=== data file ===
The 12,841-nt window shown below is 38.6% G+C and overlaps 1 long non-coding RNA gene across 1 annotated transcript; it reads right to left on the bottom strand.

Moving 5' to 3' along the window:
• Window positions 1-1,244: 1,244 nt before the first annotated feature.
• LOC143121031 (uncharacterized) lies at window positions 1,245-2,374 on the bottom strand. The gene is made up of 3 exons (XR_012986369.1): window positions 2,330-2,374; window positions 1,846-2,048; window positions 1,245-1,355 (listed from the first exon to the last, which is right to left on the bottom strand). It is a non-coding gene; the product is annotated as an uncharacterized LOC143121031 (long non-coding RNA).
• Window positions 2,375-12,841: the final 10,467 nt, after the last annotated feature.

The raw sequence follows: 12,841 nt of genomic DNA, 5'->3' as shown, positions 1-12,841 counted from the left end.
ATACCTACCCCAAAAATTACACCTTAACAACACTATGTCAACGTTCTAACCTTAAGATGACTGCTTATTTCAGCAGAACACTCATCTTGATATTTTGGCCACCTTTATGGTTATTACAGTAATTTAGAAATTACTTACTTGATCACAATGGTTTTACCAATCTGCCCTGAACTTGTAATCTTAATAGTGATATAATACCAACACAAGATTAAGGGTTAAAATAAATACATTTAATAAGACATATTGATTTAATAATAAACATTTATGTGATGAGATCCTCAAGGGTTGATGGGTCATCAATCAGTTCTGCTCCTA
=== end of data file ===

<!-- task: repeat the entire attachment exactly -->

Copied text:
The 12,841-nt window shown below is 38.6% G+C and overlaps 1 long non-coding RNA gene across 1 annotated transcript; it reads right to left on the bottom strand.

Moving 5' to 3' along the window:
• Window positions 1-1,244: 1,244 nt before the first annotated feature.
• LOC143121031 (uncharacterized) lies at window positions 1,245-2,374 on the bottom strand. The gene is made up of 3 exons (XR_012986369.1): window positions 2,330-2,374; window positions 1,846-2,048; window positions 1,245-1,355 (listed from the first exon to the last, which is right to left on the bottom strand). It is a non-coding gene; the product is annotated as an uncharacterized LOC143121031 (long non-coding RNA).
• Window positions 2,375-12,841: the final 10,467 nt, after the last annotated feature.

The raw sequence follows: 12,841 nt of genomic DNA, 5'->3' as shown, positions 1-12,841 counted from the left end.
ATACCTACCCCAAAAATTACACCTTAACAACACTATGTCAACGTTCTAACCTTAAGATGACTGCTTATTTCAGCAGAACACTCATCTTGATATTTTGGCCACCTTTATGGTTATTACAGTAATTTAGAAATTACTTACTTGATCACAATGGTTTTACCAATCTGCCCTGAACTTGTAATCTTAATAGTGATATAATACCAACACAAGATTAAGGGTTAAAATAAATACATTTAATAAGACATATTGATTTAATAATAAACATTTATGTGATGAGATCCTCAAGGGTTGATGGGTCATCAATCAGTTCTGCTCCTA